Book Review: ‘Lady Justice,’ by Dahlia Lithwick

LADY JUSTICE: Women, the Law, and the Battle to Save America, by Dahlia Lithwick

In 1873, the U.S. Supreme Court decided that women had no constitutional right to practice law. Indeed, as Dahlia Lithwick notes in this stirring book, a justice explained that the “natural and proper timidity and delicacy which belongs to the female sex evidently unfits it for many of the occupations of civil life.” But, in reaction, women mobilized to change the laws — and, ultimately, to become lawyers themselves.

“Lady Justice” focuses specifically on the women who, since the election of 2016, have mobilized against Trumpism and its threats to the rule of law. Combining biography and analysis, Lithwick — a lawyer and writer who covers legal matters for Slate — profiles several members of the profession who may not yet be household names, but who have, in her view, done real work to save American democracy. From Sally Yates and Becca Heller, who fought against the travel ban on Muslim-majority nations in the earliest days of Trump’s presidency, to Brigitte Amiri and Vanita Gupta, two women of immigrant backgrounds who resisted, among other things, the president’s efforts to prevent abortions and separate families at the U.S.-Mexico border, “Lady Justice” illustrates how “in a constitutional democracy, enduring power lies in the people who step into the fight.” Lithwick’s approach, interweaving interviews with legal commentary, allows her subjects to shine. She unabashedly casts them as heroines with the tenacity and courage to resist governmental pressure at crucial moments, but at the same time she rejects a simplistic, naïve narrative of social progress.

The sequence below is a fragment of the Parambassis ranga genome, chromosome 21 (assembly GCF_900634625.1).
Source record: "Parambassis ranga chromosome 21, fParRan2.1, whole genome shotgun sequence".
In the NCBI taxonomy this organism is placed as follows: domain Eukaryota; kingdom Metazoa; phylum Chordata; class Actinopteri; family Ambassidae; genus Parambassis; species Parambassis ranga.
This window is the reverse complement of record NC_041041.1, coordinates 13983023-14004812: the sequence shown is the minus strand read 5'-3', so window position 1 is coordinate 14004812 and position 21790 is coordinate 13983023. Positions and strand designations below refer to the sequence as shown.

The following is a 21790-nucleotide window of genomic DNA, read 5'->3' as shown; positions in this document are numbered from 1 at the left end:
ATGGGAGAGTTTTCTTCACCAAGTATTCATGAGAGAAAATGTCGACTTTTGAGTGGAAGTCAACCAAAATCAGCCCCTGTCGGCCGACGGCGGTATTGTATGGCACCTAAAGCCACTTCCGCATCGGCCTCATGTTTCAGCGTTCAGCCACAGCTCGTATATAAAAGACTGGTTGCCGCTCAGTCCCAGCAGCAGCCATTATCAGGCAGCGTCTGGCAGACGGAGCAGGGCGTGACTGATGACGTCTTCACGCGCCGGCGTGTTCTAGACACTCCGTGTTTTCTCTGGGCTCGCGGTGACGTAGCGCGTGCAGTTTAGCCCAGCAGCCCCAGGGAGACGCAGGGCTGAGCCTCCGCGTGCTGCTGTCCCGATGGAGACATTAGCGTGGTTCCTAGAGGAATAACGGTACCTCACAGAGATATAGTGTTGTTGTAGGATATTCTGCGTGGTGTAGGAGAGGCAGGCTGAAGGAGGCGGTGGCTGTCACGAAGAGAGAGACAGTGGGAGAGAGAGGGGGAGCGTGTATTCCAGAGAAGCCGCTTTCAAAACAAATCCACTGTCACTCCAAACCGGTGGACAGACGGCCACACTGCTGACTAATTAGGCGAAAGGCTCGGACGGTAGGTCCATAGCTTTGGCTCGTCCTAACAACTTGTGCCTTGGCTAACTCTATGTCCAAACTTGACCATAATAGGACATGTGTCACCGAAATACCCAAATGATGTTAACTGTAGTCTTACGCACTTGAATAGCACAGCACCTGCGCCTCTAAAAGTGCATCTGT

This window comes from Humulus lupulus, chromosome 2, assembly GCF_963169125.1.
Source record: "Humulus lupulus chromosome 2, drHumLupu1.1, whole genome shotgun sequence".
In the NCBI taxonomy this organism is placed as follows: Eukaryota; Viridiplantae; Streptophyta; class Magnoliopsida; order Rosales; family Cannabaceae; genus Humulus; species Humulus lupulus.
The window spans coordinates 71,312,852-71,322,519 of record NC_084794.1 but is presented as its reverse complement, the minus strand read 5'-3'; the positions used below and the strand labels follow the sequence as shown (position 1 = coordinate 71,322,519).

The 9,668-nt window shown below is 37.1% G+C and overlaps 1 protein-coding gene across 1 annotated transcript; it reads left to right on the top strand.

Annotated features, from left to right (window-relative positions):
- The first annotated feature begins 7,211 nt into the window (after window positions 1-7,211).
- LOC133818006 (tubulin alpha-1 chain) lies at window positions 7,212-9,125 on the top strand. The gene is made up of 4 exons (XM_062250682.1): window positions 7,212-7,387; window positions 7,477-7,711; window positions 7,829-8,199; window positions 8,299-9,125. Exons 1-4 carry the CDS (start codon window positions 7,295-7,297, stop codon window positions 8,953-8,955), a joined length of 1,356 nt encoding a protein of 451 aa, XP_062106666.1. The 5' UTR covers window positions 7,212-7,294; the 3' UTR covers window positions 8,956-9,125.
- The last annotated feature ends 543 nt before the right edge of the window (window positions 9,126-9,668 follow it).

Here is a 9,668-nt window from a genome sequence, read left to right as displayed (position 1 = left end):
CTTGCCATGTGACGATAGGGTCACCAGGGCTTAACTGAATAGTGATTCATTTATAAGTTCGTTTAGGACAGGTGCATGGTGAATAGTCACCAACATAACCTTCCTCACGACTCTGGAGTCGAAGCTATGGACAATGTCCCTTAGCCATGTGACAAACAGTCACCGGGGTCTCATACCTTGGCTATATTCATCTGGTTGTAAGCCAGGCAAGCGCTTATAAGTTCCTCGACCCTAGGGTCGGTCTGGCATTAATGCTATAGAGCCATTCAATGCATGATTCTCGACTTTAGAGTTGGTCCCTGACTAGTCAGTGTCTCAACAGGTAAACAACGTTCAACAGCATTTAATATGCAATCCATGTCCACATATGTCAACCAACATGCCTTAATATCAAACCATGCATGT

Attempting to redress a historical record that routinely denied women credit for their contributions to law, Lithwick notes that “change doesn’t result exclusively from the biographies of a Guy in a Hat Who Did a Thing.” This book, she explains, is not just the story of these people, but one about “timeless constitutional values: dignity, equality, justice, law, truth and reason.” And yet, by the book’s conclusion, the narrative is complicated; chapters that bring us to the present day reveal a reluctant but palpable doubt as to whether American constitutional democracy will, in fact, ultimately empower women.

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